The retreat forced the Allies into an ever smaller area of the peninsular until the British and Australian troops finally crossed the causeway which separated Singapore from Malaya and prepared to make their last stand on the island, destroying the causeway behind them. Churchill ordered that a strong defence should be put up and surrender was not to be considered until there had been ‘protracted fighting’ to try to save the city. The British believed that the Japanese would attack Singapore across the Johor Strait; unsure of just where the attack might come Percival decided to position his men so that they could defend the entire coastline, stretching to some 70 miles. He had overestimated the strength of the enemy and this spread his resources too thinly so that they could not adequately defend any one section of the line. When the attack came on the 8th February 1942 many of the defenders were too far away to influence the battle, and Percival was reluctant to move them closer in case the Japanese attacked on a second front. 23,000 Japanese attacked with surprising speed and ferocity, while the British continued to doggedly defend Singapore. On the evening of 10th February Churchill sent a cable to Wavell, saying: ‘I think you ought to realise the way we view the situation in Singapore. It was reported to Cabinet by the C.I.G.S. [Chief of the Imperial General Staff, General Alan Brooke] that Percival has over 100,000 men, of whom 33,000 are British and 17,000 Australian. It is doubtful whether the Japanese have as many in the whole Malay Peninsula … In these circumstances the defenders must greatly outnumber Japanese forces who have crossed the straits, and in a well-contested battle they should destroy them. There must at this stage be no thought of saving the troops or sparing the population. The battle must be fought to the bitter end at all costs. The 18th Division has a chance to make its name in history. Commanders and senior officers should die with their troops. The honour of the British Empire and of the British Army is at stake. I rely on you to show no mercy to weakness in any form.’ This was a forceful, no holds barred message which could not be ignored; even though the Allies had lost their food and fuel supplies to the enemy Wavell told Percival that the ground forces were to fight on to the bitter end, and that there should be no general surrender in Singapore.
On 14th February the Japanese broke through part of the Allied defences and advanced towards the Alexandra Barracks Hospital. The staff there could see no hope of rescue and so decided to surrender, sending a British lieutenant with a white flag to talk to the Japanese; he was bayonetted to death. The Japanese troops then entered the hospital and immediately killed around 50 patients, some of whom were lying on the operating table; doctors and nurses were also murdered. The following day about 200 male staff members and patients (many of them walking wounded), were taken to a nearby industrial area where they were murdered. A small number of the men survived by playing dead and were able to report this atrocity at the end of the war.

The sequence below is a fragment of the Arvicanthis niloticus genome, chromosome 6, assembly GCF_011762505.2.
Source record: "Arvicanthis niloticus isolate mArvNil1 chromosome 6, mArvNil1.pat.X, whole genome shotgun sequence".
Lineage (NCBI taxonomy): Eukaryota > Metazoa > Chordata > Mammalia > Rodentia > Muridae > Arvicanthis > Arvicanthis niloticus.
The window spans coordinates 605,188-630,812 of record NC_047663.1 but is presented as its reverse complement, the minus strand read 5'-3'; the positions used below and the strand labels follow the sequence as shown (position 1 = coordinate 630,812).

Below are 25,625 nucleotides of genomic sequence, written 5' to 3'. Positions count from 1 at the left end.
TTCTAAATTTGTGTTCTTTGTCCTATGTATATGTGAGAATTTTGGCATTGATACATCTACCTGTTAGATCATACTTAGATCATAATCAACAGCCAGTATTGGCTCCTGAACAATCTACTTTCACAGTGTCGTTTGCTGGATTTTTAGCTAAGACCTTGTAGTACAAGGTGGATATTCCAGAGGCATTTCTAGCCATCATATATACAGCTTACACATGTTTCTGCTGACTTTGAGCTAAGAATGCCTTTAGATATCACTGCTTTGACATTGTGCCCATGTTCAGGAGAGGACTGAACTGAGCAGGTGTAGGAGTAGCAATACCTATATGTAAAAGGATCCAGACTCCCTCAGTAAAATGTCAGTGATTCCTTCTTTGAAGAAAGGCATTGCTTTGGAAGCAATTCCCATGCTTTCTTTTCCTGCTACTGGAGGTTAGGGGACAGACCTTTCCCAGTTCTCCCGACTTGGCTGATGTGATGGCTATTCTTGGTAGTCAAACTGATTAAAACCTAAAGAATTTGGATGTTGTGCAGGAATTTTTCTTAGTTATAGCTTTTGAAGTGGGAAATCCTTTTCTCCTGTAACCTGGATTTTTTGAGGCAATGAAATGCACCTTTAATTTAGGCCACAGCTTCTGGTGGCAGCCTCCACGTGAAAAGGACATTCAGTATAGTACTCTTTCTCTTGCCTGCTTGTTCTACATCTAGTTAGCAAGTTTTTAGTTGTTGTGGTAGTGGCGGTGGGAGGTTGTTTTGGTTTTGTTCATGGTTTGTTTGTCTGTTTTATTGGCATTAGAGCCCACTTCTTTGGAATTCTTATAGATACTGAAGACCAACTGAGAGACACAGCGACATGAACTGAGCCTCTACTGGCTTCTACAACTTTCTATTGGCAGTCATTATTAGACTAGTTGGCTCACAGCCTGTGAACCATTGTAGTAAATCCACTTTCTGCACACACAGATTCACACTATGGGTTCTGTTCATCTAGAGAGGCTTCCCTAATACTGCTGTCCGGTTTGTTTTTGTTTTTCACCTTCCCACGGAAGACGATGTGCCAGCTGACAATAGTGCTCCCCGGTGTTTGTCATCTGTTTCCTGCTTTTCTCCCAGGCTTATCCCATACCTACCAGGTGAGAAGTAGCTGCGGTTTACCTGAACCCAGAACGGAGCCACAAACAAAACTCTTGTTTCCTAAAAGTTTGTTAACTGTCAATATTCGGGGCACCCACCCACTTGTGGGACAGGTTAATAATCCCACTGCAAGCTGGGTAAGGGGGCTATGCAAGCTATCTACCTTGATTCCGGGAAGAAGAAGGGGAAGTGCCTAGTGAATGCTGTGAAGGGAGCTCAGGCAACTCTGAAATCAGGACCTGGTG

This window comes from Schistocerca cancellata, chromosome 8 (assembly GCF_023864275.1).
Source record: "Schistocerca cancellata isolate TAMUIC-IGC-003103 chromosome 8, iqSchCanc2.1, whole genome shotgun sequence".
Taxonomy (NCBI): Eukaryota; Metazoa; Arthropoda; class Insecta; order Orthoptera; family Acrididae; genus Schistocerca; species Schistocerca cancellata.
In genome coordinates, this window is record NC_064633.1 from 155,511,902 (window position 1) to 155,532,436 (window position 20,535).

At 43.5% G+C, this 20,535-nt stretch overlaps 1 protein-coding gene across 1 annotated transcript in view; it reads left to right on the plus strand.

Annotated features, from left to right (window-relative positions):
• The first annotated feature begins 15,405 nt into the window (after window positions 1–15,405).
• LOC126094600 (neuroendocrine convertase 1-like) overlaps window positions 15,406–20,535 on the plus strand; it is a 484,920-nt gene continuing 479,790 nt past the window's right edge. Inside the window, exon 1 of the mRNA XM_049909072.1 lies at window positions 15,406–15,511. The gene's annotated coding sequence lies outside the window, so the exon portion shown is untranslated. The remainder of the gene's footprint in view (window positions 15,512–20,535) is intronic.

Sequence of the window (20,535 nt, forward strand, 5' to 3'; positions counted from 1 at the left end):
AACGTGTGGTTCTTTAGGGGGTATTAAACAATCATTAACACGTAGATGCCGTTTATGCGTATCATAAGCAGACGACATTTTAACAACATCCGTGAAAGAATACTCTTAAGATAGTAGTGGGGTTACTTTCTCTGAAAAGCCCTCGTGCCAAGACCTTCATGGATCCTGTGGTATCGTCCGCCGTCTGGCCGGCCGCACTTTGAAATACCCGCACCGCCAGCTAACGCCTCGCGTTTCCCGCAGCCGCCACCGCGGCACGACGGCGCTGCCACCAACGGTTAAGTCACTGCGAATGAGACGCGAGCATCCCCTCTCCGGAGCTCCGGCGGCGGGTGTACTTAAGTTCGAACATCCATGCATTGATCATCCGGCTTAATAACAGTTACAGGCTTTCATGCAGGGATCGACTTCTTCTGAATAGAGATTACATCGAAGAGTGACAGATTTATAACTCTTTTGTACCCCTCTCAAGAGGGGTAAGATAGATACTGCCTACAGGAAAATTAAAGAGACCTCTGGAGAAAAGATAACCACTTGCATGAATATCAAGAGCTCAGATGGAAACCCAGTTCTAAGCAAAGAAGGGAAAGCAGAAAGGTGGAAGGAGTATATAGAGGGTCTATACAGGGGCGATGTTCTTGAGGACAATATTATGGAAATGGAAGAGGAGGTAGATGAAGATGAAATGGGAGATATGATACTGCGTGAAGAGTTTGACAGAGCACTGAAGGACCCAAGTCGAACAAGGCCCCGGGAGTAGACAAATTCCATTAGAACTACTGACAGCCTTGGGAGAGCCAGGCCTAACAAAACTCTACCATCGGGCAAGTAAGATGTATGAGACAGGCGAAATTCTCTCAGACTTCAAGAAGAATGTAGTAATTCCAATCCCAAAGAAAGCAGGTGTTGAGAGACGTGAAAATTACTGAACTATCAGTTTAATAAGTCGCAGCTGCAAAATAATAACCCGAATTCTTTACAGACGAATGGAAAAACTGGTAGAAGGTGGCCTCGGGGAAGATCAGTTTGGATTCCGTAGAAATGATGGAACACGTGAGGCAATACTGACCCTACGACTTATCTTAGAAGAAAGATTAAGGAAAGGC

By the morning of the 15th the Allies were almost out of food and ammunition. There was a heated conference of the senior commanders who reluctantly agreed that there was no hope of victory and the garrison should capitulate. Percival formally surrendered at 17.15. This was the largest surrender of forces led by the British in history. 100,000 Allied men (British, Australian, and Indian) were taken prisoner when Singapore fell. A number of the prisoners were held in Changi Prison where many of them died, but the vast majority were shipped out to work as forced labour for the Japanese, some in Japan itself, some on the Sandakan airfield, and thousands on the infamous Burma railway (around 9,000, or 9% of those taken prisoner, died on the railway).
It was not only the Allies who suffered at the hands of the Japanese. A large percentage of the population of Singapore was of Chinese descent and many of these people were massacred by the victorious invaders. No one knows how many civilians were killed, the Chinese of Singapore said it was 50,000 although the Japanese said it was closer to 5,000 (historians believe this estimate to be too low, based on the actions of the Japanese in places like Nanking, and the true figure will never be known).
The shocking surrender of the British forces in Singapore showed the world that, despite expectations, the Japanese army would be a major player during the war. The conflict in the Far East continued after the war in Europe had been won and was only to end with the devastating attacks on Hiroshima and Nagasaki. British forces had planned to liberate Singapore in 1945 but the war ended before they could carry out their attack. The Japanese surrendered unconditionally in September 1945 and British, Indian, and Australian forces moved back into Malaya and Singapore. The Japanese commander, General Yamashita was tried by a US military commission for war crimes; he was convicted and hanged in the Philippines on 23 February 1946.
There are few survivors of the fall of Singapore still alive today, 75 years later, but that doesn’t mean we should forget. Perhaps we can take a few moments today to remember all those who died or suffered life changing experiences either during the battle or in the three years of Japanese ruled which followed.